Saturday, April 25, 2015

Has Australia learned nothing from the Gallipoli military disaster?

Australia's political leaders will give some very fine Anzac speeches this weekend. But are they just posturing, or are they serious about Australia's defence?

Their toughest audience is one you mightn't expect - the military community. The president of the Australian Defence Association, Neil James, a 31-year veteran of the Army, brought together five military historians to devise a word for the Anzac syndrome – "Anzackery". 

The definition, in part:

Anzackery ~ n. 1. nationalistic, laudatory and distorted portrayals of Anzac history with little regard to accuracy or context…4. shameless exploitation of Anzac commemoration and sentiment for commercial, political or authorial gain. 5. fixation on inaccurate or actual Anzac history at the expense of considering Australia's current and future strategic security needs.

Another former army officer, James Brown, has written a book on Australia's "Anzac obsession" in an effort to see that "all this effort, all this attention, all this emotional investment has a purpose". 

Australia draws on Anzac as a wellspring of national spirit. But is it missing something?

"While there is bipartisan consensus that the actual defence force is underfunded by 25 per cent, Australians are racing to outdo each other with bigger, better, grander and more intricate forms of remembrance," Brown points out in Anzac's Long Shadow.

He poses: "Are we doing enough to make sure Australian soldiers never again lose their lives in a poorly devised and executed campaign?"

Of course not. For instance, what he calls "one of the stunning ironies of Anzac".

"Australia has invested heavily in maintaining the emotional memory of Gallipoli, but the operational lessons learned in the Dardanelles campaign are not formally studied at any Australian military school," writes Brown, who works at Sydney University's US Studies Centre.

The Gallipoli campaign was studied by the US Marine School and its tactical lessons were applied to the US beach landings in the Pacific in World War II. In this way the Anzac sacrifices lived on in US amphibious doctrine. They helped save thousands of allied lives.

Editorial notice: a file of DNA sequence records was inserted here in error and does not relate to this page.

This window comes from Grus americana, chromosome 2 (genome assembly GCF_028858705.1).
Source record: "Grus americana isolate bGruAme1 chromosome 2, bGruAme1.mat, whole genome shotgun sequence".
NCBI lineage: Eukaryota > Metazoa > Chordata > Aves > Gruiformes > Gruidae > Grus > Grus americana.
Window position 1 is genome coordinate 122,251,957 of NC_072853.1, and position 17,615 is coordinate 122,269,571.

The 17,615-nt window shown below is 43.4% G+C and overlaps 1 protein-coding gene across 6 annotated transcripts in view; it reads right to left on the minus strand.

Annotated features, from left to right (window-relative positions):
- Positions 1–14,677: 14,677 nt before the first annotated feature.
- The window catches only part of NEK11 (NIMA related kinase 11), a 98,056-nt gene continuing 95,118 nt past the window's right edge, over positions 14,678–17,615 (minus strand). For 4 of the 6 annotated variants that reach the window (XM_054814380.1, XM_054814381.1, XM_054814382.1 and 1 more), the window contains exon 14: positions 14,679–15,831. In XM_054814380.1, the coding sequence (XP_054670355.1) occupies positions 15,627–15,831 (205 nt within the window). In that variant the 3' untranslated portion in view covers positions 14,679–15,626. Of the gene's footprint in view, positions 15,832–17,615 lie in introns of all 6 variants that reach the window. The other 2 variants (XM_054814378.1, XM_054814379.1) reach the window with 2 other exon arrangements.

But not in Australia, where Gallipoli is allowed to live on in popular emotion but not in military doctrine. "Australians think that what characterises Australia's experience of war is the Anzac spirit," says Jim Molan, a retired major general. 

"That's not true. What characterises Australia's experience of war is unpreparedness overcome at the expense of the soldiers."

An even bigger lesson that Australia has chosen not to learn? The Anzacs marched dutifully into a disastrous campaign designed by our great and powerful friend of the time, Britain. It was Churchill's project and it was an unmitigated failure. 

It should have taught Australia and New Zealand to be much tougher-minded in signing up for strategies devised by others. Yet 88 years later Australia again marched its troops into a disastrous campaign designed by our great and powerful friend of the time, the US.

NZ did not send its soldiers to fight in George W. Bush's trumped-up, botched-up 2003 invasion of Iraq. Neither did Canada. But Australia did. 

The Howard government was smart enough to minimise the risk of casualties. Yet it nonetheless suspended Australia's power of independent analysis in eagerness to please the great ally. Howard's aim was to support the US and uphold the alliance. Instead Australia gave succour to one of America's greatest errors.

The US was much diminished by the Iraq invasion. Its much-ballyhooed war, with its "shock and awe" ordnance overture, only shocked the world at American incompetence and intemperance. It awed no one. And, by handcuffing Iraq, the invasion set free Iraq's great historic rival, Iran. 

US credibility has not recovered. Russia invades neighbours Georgia and Ukraine, scorning US threats. China frantically builds bases on disputed islands in the South China Sea, brushing aside US demands. Syria crosses Barack Obama's chemical weapons "red line" with impunity.

This is not an argument to abandon the US alliance. Australia's US alliance is an asset to be managed. Australia should neither slavishly snap to attention to the tune of the Star Spangled Banner nor reject it in a fit of undergraduate pique. But Australia surely needs to think, rigorously, for itself. That was the overarching lesson of Gallipoli. 

It has urgent application today. Risk for Australia has risen; reassurance has fallen. At the end of the Cold War, the global level of war deaths fell steeply, by 70 per cent, according to Andrew Mack, the author of the Human Security Report. That trend has gone into sharp reverse: "Between 2007 and 2014 the number of high-intensity conflicts being fought around the world almost trebled. Islamist radicals were warring parties in a large majority of them," Mack writes today.

Consider the valedictory address that Australia's outgoing ambassador to the UN, Gary Quinlan, delivered to the UN Security Council last December:

"The dimensions of the challenges before the Council are staggering. We face more simultaneous conflicts with a bigger impact on a larger number of people across a wider swath of the world than at any time since World War Two. Terrorism is resurgent and in large areas rampant."